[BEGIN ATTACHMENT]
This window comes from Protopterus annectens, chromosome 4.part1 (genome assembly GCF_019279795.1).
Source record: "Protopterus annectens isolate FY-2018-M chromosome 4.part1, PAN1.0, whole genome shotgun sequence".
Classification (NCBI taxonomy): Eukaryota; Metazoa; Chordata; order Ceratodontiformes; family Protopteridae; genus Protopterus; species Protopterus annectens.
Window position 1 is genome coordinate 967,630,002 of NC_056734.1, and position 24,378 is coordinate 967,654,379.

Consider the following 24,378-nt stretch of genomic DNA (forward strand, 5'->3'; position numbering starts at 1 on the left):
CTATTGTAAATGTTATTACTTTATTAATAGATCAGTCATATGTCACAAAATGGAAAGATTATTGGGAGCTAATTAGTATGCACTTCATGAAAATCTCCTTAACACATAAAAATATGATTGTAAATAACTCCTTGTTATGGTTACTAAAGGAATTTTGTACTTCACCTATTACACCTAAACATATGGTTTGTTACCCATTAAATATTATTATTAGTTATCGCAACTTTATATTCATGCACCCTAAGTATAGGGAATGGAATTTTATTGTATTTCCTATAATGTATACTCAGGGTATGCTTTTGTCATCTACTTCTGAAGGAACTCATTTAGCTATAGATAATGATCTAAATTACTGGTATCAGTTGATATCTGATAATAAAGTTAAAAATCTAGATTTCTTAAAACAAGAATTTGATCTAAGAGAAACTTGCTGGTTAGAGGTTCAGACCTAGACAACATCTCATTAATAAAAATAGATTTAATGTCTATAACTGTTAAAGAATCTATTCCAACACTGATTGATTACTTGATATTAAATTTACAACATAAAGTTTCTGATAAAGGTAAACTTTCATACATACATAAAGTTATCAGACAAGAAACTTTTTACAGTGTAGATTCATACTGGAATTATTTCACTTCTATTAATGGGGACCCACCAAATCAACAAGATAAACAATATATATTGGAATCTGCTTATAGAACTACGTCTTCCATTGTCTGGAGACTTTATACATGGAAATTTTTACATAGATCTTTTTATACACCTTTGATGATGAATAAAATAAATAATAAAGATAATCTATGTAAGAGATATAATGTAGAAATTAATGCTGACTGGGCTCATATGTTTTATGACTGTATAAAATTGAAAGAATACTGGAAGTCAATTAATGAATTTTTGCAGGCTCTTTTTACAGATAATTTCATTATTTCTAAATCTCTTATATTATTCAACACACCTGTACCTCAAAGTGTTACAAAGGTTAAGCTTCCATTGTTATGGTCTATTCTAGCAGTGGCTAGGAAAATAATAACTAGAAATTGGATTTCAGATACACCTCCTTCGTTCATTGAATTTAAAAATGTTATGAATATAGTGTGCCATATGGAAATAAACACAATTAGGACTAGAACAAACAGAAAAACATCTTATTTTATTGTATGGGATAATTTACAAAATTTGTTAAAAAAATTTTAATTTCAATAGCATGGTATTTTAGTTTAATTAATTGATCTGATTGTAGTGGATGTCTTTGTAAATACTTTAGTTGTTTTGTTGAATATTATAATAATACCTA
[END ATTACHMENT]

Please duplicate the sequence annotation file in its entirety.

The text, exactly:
This window comes from Protopterus annectens, chromosome 4.part1 (genome assembly GCF_019279795.1).
Source record: "Protopterus annectens isolate FY-2018-M chromosome 4.part1, PAN1.0, whole genome shotgun sequence".
Classification (NCBI taxonomy): Eukaryota; Metazoa; Chordata; order Ceratodontiformes; family Protopteridae; genus Protopterus; species Protopterus annectens.
Window position 1 is genome coordinate 967,630,002 of NC_056734.1, and position 24,378 is coordinate 967,654,379.

Consider the following 24,378-nt stretch of genomic DNA (forward strand, 5'->3'; position numbering starts at 1 on the left):
CTATTGTAAATGTTATTACTTTATTAATAGATCAGTCATATGTCACAAAATGGAAAGATTATTGGGAGCTAATTAGTATGCACTTCATGAAAATCTCCTTAACACATAAAAATATGATTGTAAATAACTCCTTGTTATGGTTACTAAAGGAATTTTGTACTTCACCTATTACACCTAAACATATGGTTTGTTACCCATTAAATATTATTATTAGTTATCGCAACTTTATATTCATGCACCCTAAGTATAGGGAATGGAATTTTATTGTATTTCCTATAATGTATACTCAGGGTATGCTTTTGTCATCTACTTCTGAAGGAACTCATTTAGCTATAGATAATGATCTAAATTACTGGTATCAGTTGATATCTGATAATAAAGTTAAAAATCTAGATTTCTTAAAACAAGAATTTGATCTAAGAGAAACTTGCTGGTTAGAGGTTCAGACCTAGACAACATCTCATTAATAAAAATAGATTTAATGTCTATAACTGTTAAAGAATCTATTCCAACACTGATTGATTACTTGATATTAAATTTACAACATAAAGTTTCTGATAAAGGTAAACTTTCATACATACATAAAGTTATCAGACAAGAAACTTTTTACAGTGTAGATTCATACTGGAATTATTTCACTTCTATTAATGGGGACCCACCAAATCAACAAGATAAACAATATATATTGGAATCTGCTTATAGAACTACGTCTTCCATTGTCTGGAGACTTTATACATGGAAATTTTTACATAGATCTTTTTATACACCTTTGATGATGAATAAAATAAATAATAAAGATAATCTATGTAAGAGATATAATGTAGAAATTAATGCTGACTGGGCTCATATGTTTTATGACTGTATAAAATTGAAAGAATACTGGAAGTCAATTAATGAATTTTTGCAGGCTCTTTTTACAGATAATTTCATTATTTCTAAATCTCTTATATTATTCAACACACCTGTACCTCAAAGTGTTACAAAGGTTAAGCTTCCATTGTTATGGTCTATTCTAGCAGTGGCTAGGAAAATAATAACTAGAAATTGGATTTCAGATACACCTCCTTCGTTCATTGAATTTAAAAATGTTATGAATATAGTGTGCCATATGGAAATAAACACAATTAGGACTAGAACAAACAGAAAAACATCTTATTTTATTGTATGGGATAATTTACAAAATTTGTTAAAAAAATTTTAATTTCAATAGCATGGTATTTTAGTTTAATTAATTGATCTGATTGTAGTGGATGTCTTTGTAAATACTTTAGTTGTTTTGTTGAATATTATAATAATACCTA